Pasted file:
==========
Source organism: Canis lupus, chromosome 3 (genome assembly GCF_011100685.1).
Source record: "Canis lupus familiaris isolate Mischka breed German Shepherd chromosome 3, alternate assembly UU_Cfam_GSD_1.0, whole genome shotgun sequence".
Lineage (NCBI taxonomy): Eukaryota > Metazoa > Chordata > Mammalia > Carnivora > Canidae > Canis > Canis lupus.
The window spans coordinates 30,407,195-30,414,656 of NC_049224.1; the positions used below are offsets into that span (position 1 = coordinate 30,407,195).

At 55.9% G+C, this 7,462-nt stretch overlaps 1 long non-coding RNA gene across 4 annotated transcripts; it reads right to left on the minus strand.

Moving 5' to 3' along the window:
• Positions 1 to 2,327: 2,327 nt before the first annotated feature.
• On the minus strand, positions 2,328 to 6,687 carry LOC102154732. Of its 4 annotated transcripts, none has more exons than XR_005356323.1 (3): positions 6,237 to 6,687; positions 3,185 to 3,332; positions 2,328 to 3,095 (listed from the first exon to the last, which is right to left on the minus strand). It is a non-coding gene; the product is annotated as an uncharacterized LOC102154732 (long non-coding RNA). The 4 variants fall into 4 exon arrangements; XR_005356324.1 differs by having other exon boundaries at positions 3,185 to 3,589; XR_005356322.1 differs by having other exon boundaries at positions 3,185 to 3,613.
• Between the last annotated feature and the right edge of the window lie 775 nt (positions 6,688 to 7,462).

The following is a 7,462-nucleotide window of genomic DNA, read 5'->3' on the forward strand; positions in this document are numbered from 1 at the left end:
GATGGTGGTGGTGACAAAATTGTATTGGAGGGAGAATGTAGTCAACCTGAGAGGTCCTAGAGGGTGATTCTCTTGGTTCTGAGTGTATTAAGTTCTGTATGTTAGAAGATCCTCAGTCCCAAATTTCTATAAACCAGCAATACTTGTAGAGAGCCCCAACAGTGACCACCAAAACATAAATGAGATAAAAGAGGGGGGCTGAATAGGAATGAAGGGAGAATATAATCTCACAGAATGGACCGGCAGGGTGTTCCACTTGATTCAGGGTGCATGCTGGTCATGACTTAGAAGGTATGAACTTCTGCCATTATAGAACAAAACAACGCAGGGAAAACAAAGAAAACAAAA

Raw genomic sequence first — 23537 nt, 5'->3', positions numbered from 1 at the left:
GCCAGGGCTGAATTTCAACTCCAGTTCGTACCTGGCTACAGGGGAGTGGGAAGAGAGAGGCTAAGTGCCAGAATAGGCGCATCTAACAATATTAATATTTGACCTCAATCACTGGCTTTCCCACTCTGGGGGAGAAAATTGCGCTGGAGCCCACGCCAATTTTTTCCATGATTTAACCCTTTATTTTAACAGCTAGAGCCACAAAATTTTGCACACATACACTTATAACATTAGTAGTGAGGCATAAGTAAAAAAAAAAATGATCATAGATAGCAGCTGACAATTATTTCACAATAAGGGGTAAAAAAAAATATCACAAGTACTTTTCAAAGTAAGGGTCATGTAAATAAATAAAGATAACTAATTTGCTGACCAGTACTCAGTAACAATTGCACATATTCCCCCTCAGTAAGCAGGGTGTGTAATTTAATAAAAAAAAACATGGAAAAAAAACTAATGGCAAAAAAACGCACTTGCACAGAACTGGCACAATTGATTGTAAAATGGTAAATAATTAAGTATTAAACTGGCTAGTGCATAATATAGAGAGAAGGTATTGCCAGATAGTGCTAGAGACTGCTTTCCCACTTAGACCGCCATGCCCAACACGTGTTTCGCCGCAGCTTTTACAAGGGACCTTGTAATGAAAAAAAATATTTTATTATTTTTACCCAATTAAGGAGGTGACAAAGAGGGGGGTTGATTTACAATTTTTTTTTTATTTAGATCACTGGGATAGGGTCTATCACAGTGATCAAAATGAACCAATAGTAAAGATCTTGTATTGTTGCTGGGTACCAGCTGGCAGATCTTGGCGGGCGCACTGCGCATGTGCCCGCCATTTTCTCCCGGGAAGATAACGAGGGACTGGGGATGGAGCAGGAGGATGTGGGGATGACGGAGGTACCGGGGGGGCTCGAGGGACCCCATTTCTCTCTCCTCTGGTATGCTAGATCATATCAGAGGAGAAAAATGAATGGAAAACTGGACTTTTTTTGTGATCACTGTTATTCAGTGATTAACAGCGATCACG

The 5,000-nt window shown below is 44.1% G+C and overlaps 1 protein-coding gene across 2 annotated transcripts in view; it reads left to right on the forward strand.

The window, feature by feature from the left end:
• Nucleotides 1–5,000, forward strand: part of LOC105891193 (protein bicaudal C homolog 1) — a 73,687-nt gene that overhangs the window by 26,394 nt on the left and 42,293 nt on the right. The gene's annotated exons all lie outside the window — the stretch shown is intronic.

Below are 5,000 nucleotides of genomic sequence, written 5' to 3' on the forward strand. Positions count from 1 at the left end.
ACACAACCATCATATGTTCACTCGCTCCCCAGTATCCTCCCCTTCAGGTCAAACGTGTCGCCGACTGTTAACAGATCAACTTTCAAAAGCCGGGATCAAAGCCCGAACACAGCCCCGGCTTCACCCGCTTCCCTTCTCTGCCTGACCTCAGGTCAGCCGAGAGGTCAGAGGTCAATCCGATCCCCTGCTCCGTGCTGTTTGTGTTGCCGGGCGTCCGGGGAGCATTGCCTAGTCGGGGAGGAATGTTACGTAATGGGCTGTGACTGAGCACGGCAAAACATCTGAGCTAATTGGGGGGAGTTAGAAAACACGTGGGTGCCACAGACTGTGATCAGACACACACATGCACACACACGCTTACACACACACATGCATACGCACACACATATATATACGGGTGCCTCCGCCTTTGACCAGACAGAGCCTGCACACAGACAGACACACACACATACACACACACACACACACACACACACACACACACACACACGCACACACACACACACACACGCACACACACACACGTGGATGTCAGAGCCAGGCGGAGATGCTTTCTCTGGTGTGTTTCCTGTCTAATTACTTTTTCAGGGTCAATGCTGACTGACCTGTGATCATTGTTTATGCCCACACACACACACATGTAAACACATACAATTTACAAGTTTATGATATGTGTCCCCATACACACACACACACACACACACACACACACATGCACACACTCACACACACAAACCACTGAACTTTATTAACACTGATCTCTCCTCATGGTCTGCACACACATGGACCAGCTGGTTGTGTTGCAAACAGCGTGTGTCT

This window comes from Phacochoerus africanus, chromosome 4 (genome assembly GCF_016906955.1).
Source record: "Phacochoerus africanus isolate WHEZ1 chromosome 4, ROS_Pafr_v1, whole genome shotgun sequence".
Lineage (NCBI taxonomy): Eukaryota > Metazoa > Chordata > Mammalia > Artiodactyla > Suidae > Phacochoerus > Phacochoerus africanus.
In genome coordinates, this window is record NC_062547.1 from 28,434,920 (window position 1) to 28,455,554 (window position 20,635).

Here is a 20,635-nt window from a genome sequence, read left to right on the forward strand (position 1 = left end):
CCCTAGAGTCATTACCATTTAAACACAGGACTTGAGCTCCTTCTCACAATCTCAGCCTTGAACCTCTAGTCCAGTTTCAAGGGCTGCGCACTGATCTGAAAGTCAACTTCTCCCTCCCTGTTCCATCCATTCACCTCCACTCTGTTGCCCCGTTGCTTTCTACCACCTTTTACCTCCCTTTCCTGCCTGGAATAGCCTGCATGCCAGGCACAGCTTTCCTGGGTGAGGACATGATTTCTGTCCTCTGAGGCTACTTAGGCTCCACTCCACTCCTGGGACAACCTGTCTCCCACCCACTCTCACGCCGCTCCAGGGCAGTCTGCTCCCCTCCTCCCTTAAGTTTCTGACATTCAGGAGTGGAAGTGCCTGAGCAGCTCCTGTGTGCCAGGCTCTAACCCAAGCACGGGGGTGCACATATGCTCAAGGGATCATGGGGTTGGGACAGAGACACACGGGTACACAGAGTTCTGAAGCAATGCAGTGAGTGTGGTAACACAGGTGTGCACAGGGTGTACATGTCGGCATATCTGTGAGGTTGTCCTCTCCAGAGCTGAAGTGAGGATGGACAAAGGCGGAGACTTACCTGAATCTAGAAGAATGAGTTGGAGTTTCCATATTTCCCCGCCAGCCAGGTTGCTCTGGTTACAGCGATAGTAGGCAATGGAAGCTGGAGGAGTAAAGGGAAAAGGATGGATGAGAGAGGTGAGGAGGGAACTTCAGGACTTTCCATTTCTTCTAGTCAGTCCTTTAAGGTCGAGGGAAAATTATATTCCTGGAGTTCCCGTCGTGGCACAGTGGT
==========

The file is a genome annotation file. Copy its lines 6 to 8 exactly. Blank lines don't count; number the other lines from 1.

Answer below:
Moving 5' to 3' along the window:
• Positions 1 to 2,327: 2,327 nt before the first annotated feature.
• On the minus strand, positions 2,328 to 6,687 carry LOC102154732. Of its 4 annotated transcripts, none has more exons than XR_005356323.1 (3): positions 6,237 to 6,687; positions 3,185 to 3,332; positions 2,328 to 3,095 (listed from the first exon to the last, which is right to left on the minus strand). It is a non-coding gene; the product is annotated as an uncharacterized LOC102154732 (long non-coding RNA). The 4 variants fall into 4 exon arrangements; XR_005356324.1 differs by having other exon boundaries at positions 3,185 to 3,589; XR_005356322.1 differs by having other exon boundaries at positions 3,185 to 3,613.